Southwest Michigan field crop pest and crop report

Some MSU recommendations for your consideration in starting this cool field season.


The late winter and early spring have been colder and somewhat drier than normal, with surface water resources a bit lower than we saw going into the same period in 2010. We are way ahead of the curve in terms of primary tillage because of the great conditions last fall. Winter annual weed pressure varies greatly between fields. The 80-plus degrees temperatures on April 10 really kicked winter annual weed growth into high gear. The six to ten day outlook for the southwest region calls for a changing pattern, with much above normal temperatures and precipitation for the region. Of course there is the possibility of measurable snow in the near term forecast. The 8-14 day outlook predicts moderating temperatures but keeps the area in the above average in precipitation zone, which may mean a soggy and muddy start for the early planting window. Precipitation totals from around the region over the last 4 weeks (since 03/18/2011) are Allegan 2.46” (-0.02), Benton Harbor 2.27” (-0.21), Coldwater 2.02” (-0.27), Holland 3.45 (+0.97), Three Rivers (2.53 (+0.24). We generally do not start worrying about Base 50 GDD’s until after the crops are planted, but the Base 41 GDD’s that we use to track alfalfa development across the region are 152 for Kalamazoo, 171 for Holland, 133 for Coldwater.

Corn and soybean pests

While it is a bit early to worry about pests for these crops in the field, we should be keeping an eye on the winter annual weed growth. Not only do these weeds create problems for tillage and planting operations, some of the species can potentially serve as a food source for soybean cyst nematodes and white grubs, and provide an attractive location for black cutworm moths to lay eggs. A quick tillage or burndown herbicide application can sometime be beneficial to keep these weeds at bay, especially if the field will not be able to be tilled or planted for an extended period of time. For more information on MSU’s Recommendations on burndown herbicide programs for corn and soybeans, go to the 2011 MSUE E-434 Bulletin, Weed Control Guide for Field Crops. Recommendations for burndown programs can be found in the Corn and Soybean Sections of this guide.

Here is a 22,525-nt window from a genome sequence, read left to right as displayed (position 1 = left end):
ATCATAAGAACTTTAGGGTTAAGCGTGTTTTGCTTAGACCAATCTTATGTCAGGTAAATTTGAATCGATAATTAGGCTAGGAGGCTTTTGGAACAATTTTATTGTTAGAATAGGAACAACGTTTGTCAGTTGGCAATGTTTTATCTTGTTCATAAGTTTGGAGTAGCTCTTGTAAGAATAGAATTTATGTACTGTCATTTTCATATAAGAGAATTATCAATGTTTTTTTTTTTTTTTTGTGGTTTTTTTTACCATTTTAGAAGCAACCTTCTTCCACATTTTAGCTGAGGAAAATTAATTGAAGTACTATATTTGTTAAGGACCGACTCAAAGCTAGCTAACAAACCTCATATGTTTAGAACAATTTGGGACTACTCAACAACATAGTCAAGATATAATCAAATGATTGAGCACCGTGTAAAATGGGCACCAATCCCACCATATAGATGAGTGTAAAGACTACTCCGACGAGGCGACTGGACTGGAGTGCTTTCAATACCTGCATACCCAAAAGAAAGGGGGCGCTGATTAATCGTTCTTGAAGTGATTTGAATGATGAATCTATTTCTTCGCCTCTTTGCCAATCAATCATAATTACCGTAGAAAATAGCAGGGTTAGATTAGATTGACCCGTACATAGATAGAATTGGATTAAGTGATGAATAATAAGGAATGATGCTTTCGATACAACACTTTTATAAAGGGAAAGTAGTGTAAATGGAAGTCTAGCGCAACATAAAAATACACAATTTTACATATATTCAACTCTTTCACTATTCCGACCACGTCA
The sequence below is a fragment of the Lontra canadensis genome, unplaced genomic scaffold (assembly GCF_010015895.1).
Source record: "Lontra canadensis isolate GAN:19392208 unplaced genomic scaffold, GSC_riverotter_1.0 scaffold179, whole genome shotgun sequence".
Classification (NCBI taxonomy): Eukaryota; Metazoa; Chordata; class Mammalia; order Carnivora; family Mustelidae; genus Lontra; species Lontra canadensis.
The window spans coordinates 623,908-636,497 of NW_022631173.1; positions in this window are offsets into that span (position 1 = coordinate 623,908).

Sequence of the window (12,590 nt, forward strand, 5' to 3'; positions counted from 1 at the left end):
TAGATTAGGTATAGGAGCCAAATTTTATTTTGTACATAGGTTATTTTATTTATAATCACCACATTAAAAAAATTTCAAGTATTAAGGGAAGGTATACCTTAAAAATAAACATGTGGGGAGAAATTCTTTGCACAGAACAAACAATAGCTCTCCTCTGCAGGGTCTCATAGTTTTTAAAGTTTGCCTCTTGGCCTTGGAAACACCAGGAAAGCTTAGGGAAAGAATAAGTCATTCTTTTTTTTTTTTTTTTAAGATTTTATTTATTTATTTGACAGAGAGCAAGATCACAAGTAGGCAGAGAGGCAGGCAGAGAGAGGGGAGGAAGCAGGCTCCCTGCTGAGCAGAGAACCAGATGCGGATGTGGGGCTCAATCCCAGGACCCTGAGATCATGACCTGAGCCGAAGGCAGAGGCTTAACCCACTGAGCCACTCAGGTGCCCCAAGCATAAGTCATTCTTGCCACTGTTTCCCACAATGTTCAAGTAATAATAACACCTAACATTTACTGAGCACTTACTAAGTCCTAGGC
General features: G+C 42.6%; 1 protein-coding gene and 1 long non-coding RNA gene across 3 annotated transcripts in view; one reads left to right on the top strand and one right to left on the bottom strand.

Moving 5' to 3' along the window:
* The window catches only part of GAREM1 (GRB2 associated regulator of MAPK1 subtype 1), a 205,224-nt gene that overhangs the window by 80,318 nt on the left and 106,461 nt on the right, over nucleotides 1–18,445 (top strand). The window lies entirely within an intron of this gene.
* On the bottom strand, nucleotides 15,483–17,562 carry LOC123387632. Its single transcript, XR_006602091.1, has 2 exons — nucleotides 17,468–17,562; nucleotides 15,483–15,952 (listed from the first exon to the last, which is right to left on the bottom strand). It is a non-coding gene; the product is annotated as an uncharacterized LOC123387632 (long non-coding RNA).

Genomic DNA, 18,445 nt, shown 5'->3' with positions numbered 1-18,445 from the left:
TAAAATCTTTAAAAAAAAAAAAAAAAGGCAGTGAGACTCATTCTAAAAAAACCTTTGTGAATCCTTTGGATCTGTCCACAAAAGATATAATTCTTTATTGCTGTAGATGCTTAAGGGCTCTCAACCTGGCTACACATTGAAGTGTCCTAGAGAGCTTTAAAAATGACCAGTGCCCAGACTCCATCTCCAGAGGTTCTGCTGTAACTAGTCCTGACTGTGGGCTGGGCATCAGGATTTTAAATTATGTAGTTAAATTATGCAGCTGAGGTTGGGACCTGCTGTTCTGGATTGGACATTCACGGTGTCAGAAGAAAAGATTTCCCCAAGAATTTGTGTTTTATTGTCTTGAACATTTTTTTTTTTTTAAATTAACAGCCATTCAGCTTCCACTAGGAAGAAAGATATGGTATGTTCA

Soybean Sudden Death Syndrome infected fields

Several fields in southwest Michigan showed symptoms of Sudden Death Syndrome in 2010. The fungal pathogen that causes SDS, Fusarium virguliforme, is not considered to be controlled by crop rotation. If you are going to plant soybeans in a field that showed SDS symptoms in 2010, look at your seed company’s more detailed data and choose to grow varieties that show the most tolerance to SDS. Research near Decatur last summer showed that a least one variety with a dual source of SCN Resistance (PI 548402 x PI 88788) exhibited good tolerance to the disease. It would also be a good idea to sample for Soybean Cyst Nematodes, as SDS is commonly associated with high levels of SCN in fields, particularly on sandy soils.

Soybean seedling diseases

MSU generally does not recommend planting soybeans after soybeans because of disease concerns. If you are planning on planting soybeans without rotation, consider using a fungicide seed treatment on soybean fields that were planted to soybeans in 2010. It can also help when planting soybeans into cool, wet soils. This is especially important if you saw seedling mortality from Rhizoctonia or Pythium in the previous year(s). Pythium and Rhizoctonia are different types of fungal pathogens, and so if you are not sure which disease organism caused the challenge in the field, use seeds treated with a broad spectrum fungicide package that control both the water molds and Rhizoctonia and other soil fungi.

Wheat really began to green up, especially following the temperatures in the mid-80’s on April 10. Nitrogen fertilizer applications have been going on. The crop generally looks to have survived the winter in good shape.

Alfalfa has broken dormancy and has been growing with the warmer weather. Alfalfa weevil development models use degree-day accumulations (base 48 F) beginning January 1. Adults can often be found when temperatures are above 48°F feeding and laying eggs in the fields, particularly in sunny and wind protected portions of fields. Egg hatch is expected beginning at 300 DD and small larvae (1st and 2nd are expected to feed between 301 and 438 GDD’s, producing light leaf feeding. Major leaf feeding generally occurs as larvae grow and is expected when 3rd and 4th instars feed (between 439 and 595 GDD). You can follow the predicted development in your area by clicking on your nearest Enviro-Weather Station and clicking on the Field Crops tab of the website. This provides a guide of when to scout for the pest, and when to cut alfalfa hay for optimal quality for dairy producers.

We have had several questions about controlling Hoary Alyssum in hay fields this winter. This weed is of particular concern because of the species toxicity to horses. MSU has an excellent publication E-2987 outlining identification of the plant, the life cycle and herbicide options that can be used for control in alfalfa.

New invasive weed species alert for St. Joseph County

An aggressive new species of the pigweed family,Palmer Amaranth, was found in St. Joseph County in 2010. More information will follow shortly from Dr. Christy Sprague, MSUE Field Crops Weed Control Specialist and Dan Rajzer, MSU Field Crops Weed Control Educator.

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